FAQs: Cyberbullying

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What is cyberbullying?

Cyberbullying is "willful and repeated harm inflicted through the use of computers, cell phones and other electronic devices." This practice can include:

  • Sending hateful messages or threats to an individual
  • Spreading rumors
  • Posting threatening messages on social networking sites or through email
  • Stealing a person's account information to log into and alter their account
  • Posing as someone else online to hurt and embarrass others
  • Sexting, or circulating sexually suggestive pictures or messages about a person

What is my child’s risk of being cyberbullied?

The Cyberbullying Research Center reports that half of all teens have experienced some form of cyberbullying, and 10 to 20% experience it regularly.

What are the potential consequences of cyberbullying?

Cyberbullying is extremely damaging to young adults. Unlike traditional bullying, where teens can often escape the aggressor at home, cyberbullying affects victims 24 hours a day, seven days a week.Hurtful rumors and images can be rapidly circulated to large groups of people, anonymously. Cyberbullying can lead to anxiety, depression, and even suicide.

What are the warning signs that my child is being cyberbullied?

Children who are cyberbullied often suffer in silence. As a parent, it is important to become aware of signs your child is struggling. Your child may be bullied if they:

  • Unexpectedly stop using the computer or favorite mobile devices
  • Appear unsettled, anxious, or nervous when a message or notification appears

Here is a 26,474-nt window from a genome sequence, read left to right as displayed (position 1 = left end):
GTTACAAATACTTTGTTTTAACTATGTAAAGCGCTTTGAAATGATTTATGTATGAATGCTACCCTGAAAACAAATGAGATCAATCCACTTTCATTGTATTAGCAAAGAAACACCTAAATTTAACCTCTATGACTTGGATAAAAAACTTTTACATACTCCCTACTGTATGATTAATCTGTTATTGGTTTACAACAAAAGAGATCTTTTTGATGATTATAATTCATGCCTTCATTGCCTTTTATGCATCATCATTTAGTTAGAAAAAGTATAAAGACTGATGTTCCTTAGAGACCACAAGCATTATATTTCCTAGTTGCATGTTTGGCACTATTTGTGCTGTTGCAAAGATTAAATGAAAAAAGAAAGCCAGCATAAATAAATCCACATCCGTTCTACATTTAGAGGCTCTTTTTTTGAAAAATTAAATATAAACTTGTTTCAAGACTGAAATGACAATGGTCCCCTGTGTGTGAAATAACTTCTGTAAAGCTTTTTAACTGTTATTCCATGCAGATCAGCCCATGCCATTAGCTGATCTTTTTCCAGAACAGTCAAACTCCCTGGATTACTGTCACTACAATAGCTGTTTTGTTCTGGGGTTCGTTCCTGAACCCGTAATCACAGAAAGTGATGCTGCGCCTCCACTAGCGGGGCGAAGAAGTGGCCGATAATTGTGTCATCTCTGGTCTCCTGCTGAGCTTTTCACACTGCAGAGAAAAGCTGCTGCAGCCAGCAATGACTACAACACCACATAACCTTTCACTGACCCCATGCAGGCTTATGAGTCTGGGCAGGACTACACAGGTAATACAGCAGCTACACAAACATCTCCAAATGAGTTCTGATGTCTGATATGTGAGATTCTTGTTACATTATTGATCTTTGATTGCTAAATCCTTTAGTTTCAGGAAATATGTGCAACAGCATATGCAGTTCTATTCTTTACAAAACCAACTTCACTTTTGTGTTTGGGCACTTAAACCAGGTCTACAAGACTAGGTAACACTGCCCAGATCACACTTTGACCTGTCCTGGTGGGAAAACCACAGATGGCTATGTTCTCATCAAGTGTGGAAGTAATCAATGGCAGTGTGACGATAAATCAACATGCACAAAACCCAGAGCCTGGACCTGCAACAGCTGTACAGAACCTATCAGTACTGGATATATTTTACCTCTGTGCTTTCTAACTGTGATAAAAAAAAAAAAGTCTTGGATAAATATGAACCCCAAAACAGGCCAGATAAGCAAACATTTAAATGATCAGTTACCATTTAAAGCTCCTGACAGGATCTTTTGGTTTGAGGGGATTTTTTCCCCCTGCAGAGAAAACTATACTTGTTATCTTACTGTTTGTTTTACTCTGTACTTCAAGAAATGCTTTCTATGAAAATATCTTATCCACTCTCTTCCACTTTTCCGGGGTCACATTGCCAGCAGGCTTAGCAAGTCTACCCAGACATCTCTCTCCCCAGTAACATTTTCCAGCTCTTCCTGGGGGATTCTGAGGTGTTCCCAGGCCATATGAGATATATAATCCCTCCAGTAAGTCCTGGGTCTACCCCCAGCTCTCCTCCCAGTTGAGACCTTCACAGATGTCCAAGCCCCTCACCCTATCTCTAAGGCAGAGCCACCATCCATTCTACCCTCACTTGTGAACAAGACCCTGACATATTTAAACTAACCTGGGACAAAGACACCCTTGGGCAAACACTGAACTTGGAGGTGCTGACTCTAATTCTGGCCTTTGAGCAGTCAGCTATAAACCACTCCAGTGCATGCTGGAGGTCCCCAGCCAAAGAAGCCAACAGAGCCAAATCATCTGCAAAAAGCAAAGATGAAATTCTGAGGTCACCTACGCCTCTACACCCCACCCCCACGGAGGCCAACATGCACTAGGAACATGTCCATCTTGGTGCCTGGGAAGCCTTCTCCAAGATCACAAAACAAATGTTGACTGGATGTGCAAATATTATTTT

• Appear uneasy about attending school or social events
  • Become angry, depressed, upset or withdrawn after using the computer
  • Become abnormally withdrawn from family and friends
  • Complain of frequent headaches, stomach aches, or possibly faked illnesses
  • Experience a drastic drop in grades
  • Exhibit signs of low self-esteem

What should I do if my child is a victim of cyberbullying?

If you suspect your child is being bullied, take action immediately:

  • Talk openly to your child about what is going on
  • Contact the teacher, school, and/or local police
  • Consider contacting a mental health counselor for your child
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Funded by a partnership with the Texas Legislature, and powered by the Center for Identity, IDWise is a resource center for the public on identity theft, fraud, and privacy. IDWise offers clear and accessible resources to empower citizens—both online and offline—to be better informed and make smarter choices to protect their personal information.

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Funded by a partnership with the Texas Legislature, and powered by the Center for Identity, IDWise is a resource center for the public on identity theft, fraud, and privacy.

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